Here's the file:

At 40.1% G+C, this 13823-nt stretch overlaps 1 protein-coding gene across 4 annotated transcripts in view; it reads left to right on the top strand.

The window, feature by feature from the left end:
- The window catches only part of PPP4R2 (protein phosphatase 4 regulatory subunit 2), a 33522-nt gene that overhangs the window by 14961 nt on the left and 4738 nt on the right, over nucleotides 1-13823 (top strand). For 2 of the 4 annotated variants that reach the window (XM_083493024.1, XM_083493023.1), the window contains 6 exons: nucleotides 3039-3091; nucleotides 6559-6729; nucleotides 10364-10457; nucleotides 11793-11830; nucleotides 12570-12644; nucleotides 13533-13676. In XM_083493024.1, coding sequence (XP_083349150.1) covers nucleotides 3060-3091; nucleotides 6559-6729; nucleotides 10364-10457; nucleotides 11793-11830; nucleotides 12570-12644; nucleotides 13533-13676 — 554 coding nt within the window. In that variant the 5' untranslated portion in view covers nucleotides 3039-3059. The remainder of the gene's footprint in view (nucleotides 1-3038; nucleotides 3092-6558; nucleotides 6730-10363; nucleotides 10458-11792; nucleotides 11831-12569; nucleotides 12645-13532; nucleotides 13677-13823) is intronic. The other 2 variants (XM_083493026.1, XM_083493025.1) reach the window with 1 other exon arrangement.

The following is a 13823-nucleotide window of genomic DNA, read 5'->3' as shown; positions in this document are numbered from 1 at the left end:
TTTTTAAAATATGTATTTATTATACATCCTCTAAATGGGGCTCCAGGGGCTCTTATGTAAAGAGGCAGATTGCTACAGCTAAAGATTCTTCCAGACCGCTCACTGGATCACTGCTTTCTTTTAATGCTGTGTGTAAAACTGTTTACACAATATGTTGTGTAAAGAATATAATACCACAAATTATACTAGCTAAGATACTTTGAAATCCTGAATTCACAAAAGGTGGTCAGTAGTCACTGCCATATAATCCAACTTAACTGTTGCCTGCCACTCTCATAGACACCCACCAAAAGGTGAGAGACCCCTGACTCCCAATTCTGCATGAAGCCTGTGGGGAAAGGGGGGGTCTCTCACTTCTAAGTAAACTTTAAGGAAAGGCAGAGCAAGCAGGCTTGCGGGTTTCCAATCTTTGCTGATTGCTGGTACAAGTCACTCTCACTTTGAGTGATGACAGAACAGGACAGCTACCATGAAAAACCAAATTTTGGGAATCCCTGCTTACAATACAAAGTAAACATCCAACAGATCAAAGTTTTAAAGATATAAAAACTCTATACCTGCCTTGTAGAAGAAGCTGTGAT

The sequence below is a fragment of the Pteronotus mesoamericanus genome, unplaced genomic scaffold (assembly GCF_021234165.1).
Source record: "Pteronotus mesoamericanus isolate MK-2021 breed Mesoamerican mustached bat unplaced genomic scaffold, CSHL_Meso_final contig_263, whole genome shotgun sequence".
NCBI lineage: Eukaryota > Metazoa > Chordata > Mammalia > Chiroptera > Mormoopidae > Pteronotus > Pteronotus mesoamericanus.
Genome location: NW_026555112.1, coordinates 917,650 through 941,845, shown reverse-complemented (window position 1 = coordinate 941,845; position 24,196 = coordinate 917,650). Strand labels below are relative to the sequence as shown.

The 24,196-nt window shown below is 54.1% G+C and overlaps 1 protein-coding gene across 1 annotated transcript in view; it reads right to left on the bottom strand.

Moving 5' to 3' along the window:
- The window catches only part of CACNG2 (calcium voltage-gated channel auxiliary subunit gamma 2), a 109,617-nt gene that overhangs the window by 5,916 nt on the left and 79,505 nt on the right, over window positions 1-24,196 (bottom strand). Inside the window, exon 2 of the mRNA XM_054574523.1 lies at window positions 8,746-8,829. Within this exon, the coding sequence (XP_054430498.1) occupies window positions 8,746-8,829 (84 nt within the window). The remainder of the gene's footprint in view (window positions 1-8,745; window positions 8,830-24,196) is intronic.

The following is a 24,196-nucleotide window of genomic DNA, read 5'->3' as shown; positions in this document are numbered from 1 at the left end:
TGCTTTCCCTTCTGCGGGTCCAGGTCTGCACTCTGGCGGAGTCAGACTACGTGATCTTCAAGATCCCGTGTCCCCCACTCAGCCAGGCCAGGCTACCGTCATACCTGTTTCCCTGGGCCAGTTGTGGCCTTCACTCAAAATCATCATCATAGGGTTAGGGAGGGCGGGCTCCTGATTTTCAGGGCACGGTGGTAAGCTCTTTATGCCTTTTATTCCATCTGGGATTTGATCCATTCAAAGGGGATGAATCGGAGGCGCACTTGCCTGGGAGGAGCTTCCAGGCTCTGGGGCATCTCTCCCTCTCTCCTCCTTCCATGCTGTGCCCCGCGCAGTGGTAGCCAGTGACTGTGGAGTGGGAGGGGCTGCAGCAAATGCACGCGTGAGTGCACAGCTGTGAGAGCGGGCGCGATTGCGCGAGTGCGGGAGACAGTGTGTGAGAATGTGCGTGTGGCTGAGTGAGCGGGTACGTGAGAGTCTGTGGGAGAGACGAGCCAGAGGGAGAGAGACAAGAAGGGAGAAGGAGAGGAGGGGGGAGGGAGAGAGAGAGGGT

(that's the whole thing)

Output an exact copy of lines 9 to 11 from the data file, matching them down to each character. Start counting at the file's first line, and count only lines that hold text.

Genome location: NW_026555112.1, coordinates 917,650 through 941,845, shown reverse-complemented (window position 1 = coordinate 941,845; position 24,196 = coordinate 917,650). Strand labels below are relative to the sequence as shown.

The 24,196-nt window shown below is 54.1% G+C and overlaps 1 protein-coding gene across 1 annotated transcript in view; it reads right to left on the bottom strand.

Moving 5' to 3' along the window: